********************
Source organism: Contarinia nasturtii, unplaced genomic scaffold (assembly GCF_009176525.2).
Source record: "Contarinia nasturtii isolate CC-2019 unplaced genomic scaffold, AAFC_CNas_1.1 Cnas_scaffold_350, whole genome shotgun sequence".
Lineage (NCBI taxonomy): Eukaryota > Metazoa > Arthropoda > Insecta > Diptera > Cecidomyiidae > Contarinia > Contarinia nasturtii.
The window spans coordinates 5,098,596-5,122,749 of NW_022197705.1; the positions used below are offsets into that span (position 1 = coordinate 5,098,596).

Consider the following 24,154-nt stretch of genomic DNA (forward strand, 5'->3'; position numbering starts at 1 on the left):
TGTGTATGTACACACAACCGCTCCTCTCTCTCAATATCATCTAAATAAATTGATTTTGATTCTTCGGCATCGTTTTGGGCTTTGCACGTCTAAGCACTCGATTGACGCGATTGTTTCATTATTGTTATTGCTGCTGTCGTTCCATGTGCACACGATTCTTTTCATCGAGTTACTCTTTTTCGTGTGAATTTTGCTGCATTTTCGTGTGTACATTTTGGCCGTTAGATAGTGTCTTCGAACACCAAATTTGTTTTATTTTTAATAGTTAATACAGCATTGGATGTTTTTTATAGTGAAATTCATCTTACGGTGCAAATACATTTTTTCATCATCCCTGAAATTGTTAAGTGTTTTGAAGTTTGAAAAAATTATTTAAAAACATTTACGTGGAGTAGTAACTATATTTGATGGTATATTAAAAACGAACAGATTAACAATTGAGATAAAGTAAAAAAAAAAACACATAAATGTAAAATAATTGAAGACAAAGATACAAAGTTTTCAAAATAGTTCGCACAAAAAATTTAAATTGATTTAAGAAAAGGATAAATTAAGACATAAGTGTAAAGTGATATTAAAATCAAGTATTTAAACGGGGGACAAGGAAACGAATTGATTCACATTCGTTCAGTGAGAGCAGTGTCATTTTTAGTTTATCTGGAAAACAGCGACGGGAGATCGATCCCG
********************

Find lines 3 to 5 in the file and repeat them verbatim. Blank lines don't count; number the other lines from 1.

Lineage (NCBI taxonomy): Eukaryota > Metazoa > Arthropoda > Insecta > Diptera > Cecidomyiidae > Contarinia > Contarinia nasturtii.
The window spans coordinates 5,098,596-5,122,749 of NW_022197705.1; the positions used below are offsets into that span (position 1 = coordinate 5,098,596).

Consider the following 24,154-nt stretch of genomic DNA (forward strand, 5'->3'; position numbering starts at 1 on the left):